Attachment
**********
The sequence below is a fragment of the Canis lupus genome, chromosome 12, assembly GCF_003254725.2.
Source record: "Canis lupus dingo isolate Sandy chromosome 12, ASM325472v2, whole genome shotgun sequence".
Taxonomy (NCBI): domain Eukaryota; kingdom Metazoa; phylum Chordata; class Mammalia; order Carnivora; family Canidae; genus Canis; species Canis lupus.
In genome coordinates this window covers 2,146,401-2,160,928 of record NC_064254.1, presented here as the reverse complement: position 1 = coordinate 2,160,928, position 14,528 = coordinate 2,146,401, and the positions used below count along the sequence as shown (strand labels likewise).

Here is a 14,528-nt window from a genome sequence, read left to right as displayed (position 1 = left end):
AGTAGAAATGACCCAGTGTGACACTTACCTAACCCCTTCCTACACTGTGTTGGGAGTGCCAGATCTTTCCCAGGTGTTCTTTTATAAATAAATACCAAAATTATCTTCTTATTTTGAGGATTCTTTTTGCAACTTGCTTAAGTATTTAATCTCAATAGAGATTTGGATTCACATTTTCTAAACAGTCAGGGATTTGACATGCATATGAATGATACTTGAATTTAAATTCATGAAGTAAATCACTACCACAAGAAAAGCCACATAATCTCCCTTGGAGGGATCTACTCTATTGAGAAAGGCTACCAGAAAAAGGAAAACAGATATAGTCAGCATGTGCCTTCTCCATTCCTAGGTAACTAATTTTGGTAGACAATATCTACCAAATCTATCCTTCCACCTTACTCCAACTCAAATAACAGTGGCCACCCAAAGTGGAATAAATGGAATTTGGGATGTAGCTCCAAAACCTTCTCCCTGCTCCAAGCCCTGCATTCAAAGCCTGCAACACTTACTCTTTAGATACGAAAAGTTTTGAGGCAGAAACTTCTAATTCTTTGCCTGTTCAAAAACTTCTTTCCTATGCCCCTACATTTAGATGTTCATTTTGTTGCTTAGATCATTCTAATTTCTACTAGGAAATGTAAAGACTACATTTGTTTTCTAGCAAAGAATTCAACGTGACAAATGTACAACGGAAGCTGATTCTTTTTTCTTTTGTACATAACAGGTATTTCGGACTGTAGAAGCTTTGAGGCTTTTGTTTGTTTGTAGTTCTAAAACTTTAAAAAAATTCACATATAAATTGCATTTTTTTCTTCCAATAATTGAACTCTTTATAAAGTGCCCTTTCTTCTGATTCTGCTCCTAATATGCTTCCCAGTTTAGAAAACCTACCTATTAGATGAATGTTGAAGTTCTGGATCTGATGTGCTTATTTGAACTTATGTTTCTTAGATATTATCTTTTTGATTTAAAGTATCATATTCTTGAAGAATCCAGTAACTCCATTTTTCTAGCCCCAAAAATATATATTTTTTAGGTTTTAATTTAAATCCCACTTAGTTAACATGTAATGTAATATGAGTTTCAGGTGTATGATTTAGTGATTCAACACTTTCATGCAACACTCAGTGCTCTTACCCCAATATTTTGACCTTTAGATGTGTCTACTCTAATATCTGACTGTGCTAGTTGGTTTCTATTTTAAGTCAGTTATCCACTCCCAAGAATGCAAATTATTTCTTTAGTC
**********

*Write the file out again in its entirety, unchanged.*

The sequence below is a fragment of the Canis lupus genome, chromosome 12, assembly GCF_003254725.2.
Source record: "Canis lupus dingo isolate Sandy chromosome 12, ASM325472v2, whole genome shotgun sequence".
Taxonomy (NCBI): domain Eukaryota; kingdom Metazoa; phylum Chordata; class Mammalia; order Carnivora; family Canidae; genus Canis; species Canis lupus.
In genome coordinates this window covers 2,146,401-2,160,928 of record NC_064254.1, presented here as the reverse complement: position 1 = coordinate 2,160,928, position 14,528 = coordinate 2,146,401, and the positions used below count along the sequence as shown (strand labels likewise).

Here is a 14,528-nt window from a genome sequence, read left to right as displayed (position 1 = left end):
AGTAGAAATGACCCAGTGTGACACTTACCTAACCCCTTCCTACACTGTGTTGGGAGTGCCAGATCTTTCCCAGGTGTTCTTTTATAAATAAATACCAAAATTATCTTCTTATTTTGAGGATTCTTTTTGCAACTTGCTTAAGTATTTAATCTCAATAGAGATTTGGATTCACATTTTCTAAACAGTCAGGGATTTGACATGCATATGAATGATACTTGAATTTAAATTCATGAAGTAAATCACTACCACAAGAAAAGCCACATAATCTCCCTTGGAGGGATCTACTCTATTGAGAAAGGCTACCAGAAAAAGGAAAACAGATATAGTCAGCATGTGCCTTCTCCATTCCTAGGTAACTAATTTTGGTAGACAATATCTACCAAATCTATCCTTCCACCTTACTCCAACTCAAATAACAGTGGCCACCCAAAGTGGAATAAATGGAATTTGGGATGTAGCTCCAAAACCTTCTCCCTGCTCCAAGCCCTGCATTCAAAGCCTGCAACACTTACTCTTTAGATACGAAAAGTTTTGAGGCAGAAACTTCTAATTCTTTGCCTGTTCAAAAACTTCTTTCCTATGCCCCTACATTTAGATGTTCATTTTGTTGCTTAGATCATTCTAATTTCTACTAGGAAATGTAAAGACTACATTTGTTTTCTAGCAAAGAATTCAACGTGACAAATGTACAACGGAAGCTGATTCTTTTTTCTTTTGTACATAACAGGTATTTCGGACTGTAGAAGCTTTGAGGCTTTTGTTTGTTTGTAGTTCTAAAACTTTAAAAAAATTCACATATAAATTGCATTTTTTTCTTCCAATAATTGAACTCTTTATAAAGTGCCCTTTCTTCTGATTCTGCTCCTAATATGCTTCCCAGTTTAGAAAACCTACCTATTAGATGAATGTTGAAGTTCTGGATCTGATGTGCTTATTTGAACTTATGTTTCTTAGATATTATCTTTTTGATTTAAAGTATCATATTCTTGAAGAATCCAGTAACTCCATTTTTCTAGCCCCAAAAATATATATTTTTTAGGTTTTAATTTAAATCCCACTTAGTTAACATGTAATGTAATATGAGTTTCAGGTGTATGATTTAGTGATTCAACACTTTCATGCAACACTCAGTGCTCTTACCCCAATATTTTGACCTTTAGATGTGTCTACTCTAATATCTGACTGTGCTAGTTGGTTTCTATTTTAAGTCAGTTATCCACTCCCAAGAATGCAAATTATTTCTTTAGTC